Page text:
Cotton root rot, also known as Texas root rot, is caused by the soil-borne fungus Phymatotrichopsis omnivora. It affects more than 2,000 species of dicotyledonous plants (plants whose seeds contain two embryonic leaves), among them fruit and nut trees, ash, some elms, sycamore and fig trees. The African sumac tree, a heat-tolerant native of Africa, is particularly susceptible to cotton root rot.
Confirm Your Suspicions
The treatment for cotton root rot is usually either labor-intensive, expensive or drastic, so make sure that you're really dealing with cotton root rot before proceeding. A slow and inexplicable loss of foliage density combined with yellowing leaves over several years suggests an infected tree, but the only way to be sure is to look at the roots. You might be able to see the mycelial strands of the fungus with your eyes. To be certain, send a root sample to a plant pathology lab for testing.
Since the fungus persists in the soil and may strike again at any time, it is extremely important to have your African sumac tested for cotton root rot even if there is no hope of saving it. If your tree suddenly dies sometime from late spring through early fall when soil temperatures surpass 82 degrees Fahrenheit and its foliage is wilting from the top down over the course of 72 hours, suspect cotton root rot and seek laboratory confirmation.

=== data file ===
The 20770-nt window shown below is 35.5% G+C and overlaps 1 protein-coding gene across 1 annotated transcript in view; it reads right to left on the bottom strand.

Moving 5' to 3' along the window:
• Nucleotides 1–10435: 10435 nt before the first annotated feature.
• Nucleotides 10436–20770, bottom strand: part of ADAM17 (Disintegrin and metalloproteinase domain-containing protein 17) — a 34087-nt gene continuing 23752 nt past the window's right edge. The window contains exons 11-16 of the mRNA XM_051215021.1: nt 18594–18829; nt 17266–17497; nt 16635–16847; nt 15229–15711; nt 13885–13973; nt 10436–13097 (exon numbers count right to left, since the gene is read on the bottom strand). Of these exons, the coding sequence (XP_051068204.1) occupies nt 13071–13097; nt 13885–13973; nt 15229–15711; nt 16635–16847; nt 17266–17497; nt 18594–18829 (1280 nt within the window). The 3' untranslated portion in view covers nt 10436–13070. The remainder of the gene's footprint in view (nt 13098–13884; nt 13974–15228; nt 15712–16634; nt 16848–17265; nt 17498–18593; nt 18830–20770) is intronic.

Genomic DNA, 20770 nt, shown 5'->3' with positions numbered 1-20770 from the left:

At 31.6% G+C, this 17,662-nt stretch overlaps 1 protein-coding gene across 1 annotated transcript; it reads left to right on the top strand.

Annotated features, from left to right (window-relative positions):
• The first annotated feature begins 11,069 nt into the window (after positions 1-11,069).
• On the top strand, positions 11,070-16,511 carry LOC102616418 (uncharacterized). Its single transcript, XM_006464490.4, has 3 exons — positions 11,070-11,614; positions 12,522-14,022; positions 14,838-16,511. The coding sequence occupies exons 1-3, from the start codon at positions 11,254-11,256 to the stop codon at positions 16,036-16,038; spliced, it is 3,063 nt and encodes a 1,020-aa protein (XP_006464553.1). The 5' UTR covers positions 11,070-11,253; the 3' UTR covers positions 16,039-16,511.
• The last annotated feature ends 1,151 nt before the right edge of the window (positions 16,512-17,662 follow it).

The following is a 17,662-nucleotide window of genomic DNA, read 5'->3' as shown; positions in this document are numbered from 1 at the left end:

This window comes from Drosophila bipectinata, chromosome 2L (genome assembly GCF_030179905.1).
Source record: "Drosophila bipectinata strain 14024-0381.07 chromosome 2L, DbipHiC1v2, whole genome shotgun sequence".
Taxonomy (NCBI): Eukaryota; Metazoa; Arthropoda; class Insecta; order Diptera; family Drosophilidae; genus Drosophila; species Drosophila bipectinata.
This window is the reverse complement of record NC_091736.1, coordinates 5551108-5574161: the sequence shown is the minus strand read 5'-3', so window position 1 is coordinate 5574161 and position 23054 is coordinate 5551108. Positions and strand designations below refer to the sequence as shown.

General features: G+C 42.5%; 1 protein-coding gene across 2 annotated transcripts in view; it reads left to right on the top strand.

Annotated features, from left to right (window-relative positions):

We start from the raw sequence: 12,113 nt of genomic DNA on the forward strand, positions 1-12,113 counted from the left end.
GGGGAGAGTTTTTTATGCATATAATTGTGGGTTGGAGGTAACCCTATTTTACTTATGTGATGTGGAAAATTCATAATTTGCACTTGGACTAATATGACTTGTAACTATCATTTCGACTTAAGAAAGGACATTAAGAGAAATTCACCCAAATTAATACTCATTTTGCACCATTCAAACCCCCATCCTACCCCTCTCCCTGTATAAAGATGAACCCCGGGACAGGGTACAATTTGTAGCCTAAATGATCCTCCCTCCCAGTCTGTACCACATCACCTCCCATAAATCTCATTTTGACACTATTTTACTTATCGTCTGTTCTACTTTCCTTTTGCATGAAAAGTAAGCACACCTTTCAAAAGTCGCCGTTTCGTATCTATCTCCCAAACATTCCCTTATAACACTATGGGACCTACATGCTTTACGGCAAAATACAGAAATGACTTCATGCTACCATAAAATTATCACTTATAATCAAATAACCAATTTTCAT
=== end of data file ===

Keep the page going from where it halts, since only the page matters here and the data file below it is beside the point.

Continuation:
Improve the Soil
P. omnivorum thrives in calcareous clay soils with a pH in the range of 7.0 to 8.5. By slowly working organic matter into the soil, it is possible to improve the soil's consistency and lower its pH below that range. ForestsPests.org recommends applying ammonium sulfate or ammonium phosphate fertilizer at 4.5 kilograms per 9.3 square meters in order to increase acidity, but even after doing so it's recommended not to plant trees in previously infected areas.
Once you have determined the presence of P. omnivorum in your soil, your best course of action is simply not to plant African sumac or any other susceptible plant. The Texas A&M University Extension maintains a list of plants considered resistant to or tolerant of cotton root rot. You can also plant any monocot (plants whose seeds have only one seedling leaf), as these are immune.
Unfortunately, there is no way to tell whether your soil is harboring P. omnivorum ahead of time. The only way to be sure is to plant a susceptible plant, like the African sumac, and collect a root sample for testing should the plant develop symptoms of cotton root rot.